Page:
• A look back at Baylor Homecoming Parade Grand Marshals through the years

    Dr. Robert and Joyce Packard

    Starting bright and early this Saturday, the Baylor Homecoming Parade will once again be one of the highlights of the nation’s oldest Homecoming celebration.

    There will be floats, balloons and pageantry, but none of it can begin without the grand marshal. This year’s grand marshal is Baylor’s 15th president, Dr. Linda Livingstone. She joins a distinguished list of Baylor legends — from professors and coaches to filmmakers and even a U.S. President — who have been so honored. Here’s just a small taste of the men and women who have kicked off the parade through the years:

    THE FIRST: Baylor’s first Homecoming Parade grand marshal in 1909 was Dr. Irvy Lee McGlasson, a prominent Waco doctor who was known statewide and even across the country at the time for pioneering the use of radium in skin treatments. A secondary honor: By virtue of serving as Baylor’s first Homecoming Parade grand marshal, he holds the distinction of being the first homecoming parade grand marshal at any college, anywhere.

    PRESIDENTS AND PROMINENT BEARS: Naturally, Baylor presidents have often led the parade, particularly in their first year in office. Presidents have led the parade at least as far back as W.R White, who led Baylor from 1948-61; every Baylor president since White has led the parade at least once. Other recognizable campus figures who served as grand marshal include Dr. Robert Packard (pictured above with his wife, Joyce, BA ’52, MSEd ’57), whose “Packard Physics” class was a Baylor institution for a half-century, and Margaret Amsler, BA ’29, JD 37, a Baylor Law professor who was the first woman in Texas (and just the third in the nation) to hold a tenure-track position in a law school.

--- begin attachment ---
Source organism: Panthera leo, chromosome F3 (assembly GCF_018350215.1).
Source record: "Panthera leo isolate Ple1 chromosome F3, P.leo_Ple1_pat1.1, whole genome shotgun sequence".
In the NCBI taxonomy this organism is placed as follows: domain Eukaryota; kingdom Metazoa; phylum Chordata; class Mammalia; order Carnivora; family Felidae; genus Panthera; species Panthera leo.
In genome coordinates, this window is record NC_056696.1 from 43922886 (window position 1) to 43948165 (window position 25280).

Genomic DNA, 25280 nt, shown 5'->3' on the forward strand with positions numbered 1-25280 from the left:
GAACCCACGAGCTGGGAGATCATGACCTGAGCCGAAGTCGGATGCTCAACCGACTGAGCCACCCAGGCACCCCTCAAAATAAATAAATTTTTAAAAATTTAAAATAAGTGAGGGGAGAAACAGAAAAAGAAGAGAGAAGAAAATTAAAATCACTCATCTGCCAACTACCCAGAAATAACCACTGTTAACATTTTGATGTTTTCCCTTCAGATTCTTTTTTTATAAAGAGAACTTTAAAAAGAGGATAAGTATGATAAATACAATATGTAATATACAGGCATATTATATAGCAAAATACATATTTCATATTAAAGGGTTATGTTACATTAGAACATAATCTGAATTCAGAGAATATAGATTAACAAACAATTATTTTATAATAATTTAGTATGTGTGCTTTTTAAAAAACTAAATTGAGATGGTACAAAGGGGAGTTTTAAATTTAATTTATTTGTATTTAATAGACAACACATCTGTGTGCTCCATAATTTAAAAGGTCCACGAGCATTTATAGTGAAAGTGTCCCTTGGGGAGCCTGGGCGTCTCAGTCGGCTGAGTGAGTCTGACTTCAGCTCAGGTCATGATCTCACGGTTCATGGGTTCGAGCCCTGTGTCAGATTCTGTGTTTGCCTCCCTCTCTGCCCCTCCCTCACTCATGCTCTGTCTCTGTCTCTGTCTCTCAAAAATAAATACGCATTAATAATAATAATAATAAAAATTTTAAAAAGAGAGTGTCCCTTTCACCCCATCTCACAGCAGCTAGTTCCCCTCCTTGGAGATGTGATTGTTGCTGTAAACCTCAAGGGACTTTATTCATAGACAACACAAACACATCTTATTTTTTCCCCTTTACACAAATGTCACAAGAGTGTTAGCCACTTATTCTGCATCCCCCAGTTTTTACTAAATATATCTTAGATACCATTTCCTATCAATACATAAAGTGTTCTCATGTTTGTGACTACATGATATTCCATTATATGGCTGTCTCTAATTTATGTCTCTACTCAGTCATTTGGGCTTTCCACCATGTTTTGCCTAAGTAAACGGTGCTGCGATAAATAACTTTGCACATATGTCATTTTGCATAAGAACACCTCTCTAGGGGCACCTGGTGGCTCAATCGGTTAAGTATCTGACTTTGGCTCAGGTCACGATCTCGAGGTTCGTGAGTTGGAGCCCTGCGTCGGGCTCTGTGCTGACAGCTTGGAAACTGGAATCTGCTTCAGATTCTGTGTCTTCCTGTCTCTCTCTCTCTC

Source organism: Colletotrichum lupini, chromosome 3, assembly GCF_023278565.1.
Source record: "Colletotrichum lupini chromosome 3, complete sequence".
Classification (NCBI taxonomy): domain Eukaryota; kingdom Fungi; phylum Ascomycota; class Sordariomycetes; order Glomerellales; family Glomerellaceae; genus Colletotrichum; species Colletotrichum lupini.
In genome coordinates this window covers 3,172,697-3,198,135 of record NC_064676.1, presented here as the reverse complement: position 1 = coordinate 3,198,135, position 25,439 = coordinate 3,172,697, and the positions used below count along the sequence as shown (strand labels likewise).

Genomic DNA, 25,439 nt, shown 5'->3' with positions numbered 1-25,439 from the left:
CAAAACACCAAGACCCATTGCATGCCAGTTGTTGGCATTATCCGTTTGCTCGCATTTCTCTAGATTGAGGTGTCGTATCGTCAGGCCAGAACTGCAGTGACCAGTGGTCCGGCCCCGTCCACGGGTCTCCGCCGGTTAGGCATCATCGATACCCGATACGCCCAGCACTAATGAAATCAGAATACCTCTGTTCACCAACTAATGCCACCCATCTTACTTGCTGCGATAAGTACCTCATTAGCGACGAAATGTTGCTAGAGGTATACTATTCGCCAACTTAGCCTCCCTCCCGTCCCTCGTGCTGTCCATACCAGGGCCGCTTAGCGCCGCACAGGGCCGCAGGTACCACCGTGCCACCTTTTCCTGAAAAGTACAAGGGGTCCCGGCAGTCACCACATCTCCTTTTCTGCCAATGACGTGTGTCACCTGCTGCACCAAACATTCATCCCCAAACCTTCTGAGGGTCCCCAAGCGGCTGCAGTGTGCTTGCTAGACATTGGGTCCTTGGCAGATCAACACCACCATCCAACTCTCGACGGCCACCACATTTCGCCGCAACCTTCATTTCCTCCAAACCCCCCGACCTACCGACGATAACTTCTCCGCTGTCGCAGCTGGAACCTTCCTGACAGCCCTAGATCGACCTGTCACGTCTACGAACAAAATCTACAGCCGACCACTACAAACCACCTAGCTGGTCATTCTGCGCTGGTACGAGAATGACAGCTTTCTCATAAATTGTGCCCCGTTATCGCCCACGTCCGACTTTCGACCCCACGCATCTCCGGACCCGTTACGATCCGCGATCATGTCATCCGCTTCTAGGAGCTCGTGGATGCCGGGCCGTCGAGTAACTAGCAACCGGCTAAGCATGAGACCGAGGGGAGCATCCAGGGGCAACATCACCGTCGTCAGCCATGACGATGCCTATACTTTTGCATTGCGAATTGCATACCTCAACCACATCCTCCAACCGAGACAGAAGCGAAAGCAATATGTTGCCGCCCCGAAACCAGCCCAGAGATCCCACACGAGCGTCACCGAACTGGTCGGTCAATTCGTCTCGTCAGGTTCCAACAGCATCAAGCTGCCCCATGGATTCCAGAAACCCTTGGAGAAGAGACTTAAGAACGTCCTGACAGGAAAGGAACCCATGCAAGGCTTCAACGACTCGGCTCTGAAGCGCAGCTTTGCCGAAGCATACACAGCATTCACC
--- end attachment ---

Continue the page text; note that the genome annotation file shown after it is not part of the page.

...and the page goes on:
POLITICS: Four years before he was elected the nation’s 43rd president, then-Texas Governor George W. Bush served as the parade’s grand marshal. But perhaps the most intriguing political tie-in came in 1973, when Baylor Law graduate Leon Jaworski, LLB ’25, led the parade just two days after being named Watergate special prosecutor. Jaworski explained to the national press that he “put Baylor very high on my priority list” and had “decided that this (new job) wouldn’t stop me from coming,” putting his return to D.C. on hold until he had fulfilled his Homecoming duties.

    ON SCREEN: Two years after The Blind Side hit theaters, the film’s director, John Lee Hancock, BA ’79, JD ’82, was Baylor’s grand marshal. Five years later, Fixer Upper fixture Clint Harp, BBA ’00, was the guest of honor.

    ATHLETICS: Many Baylor coaches and athletes have graced the Homecoming Parade route, including head women’s basketball coach Kim Mulkey, who led the parade a few months after bringing her first national title to campus; legendary football coach Grant Teaff, one of a select few to lead the parade more than once; Olympic gold medalist Reggie Witherspoon, BA ’14; and longtime Major League Baseball player David Murphy.

    This list is hardly exhaustive (in fact, if you know of others, we’d love to hear about them). But it’s a taste of some of the great names and historic Baylor figures who have done their part to make the Homecoming Parade such a special event.

    Sic ’em, Homecoming Parade Grand Marshals!

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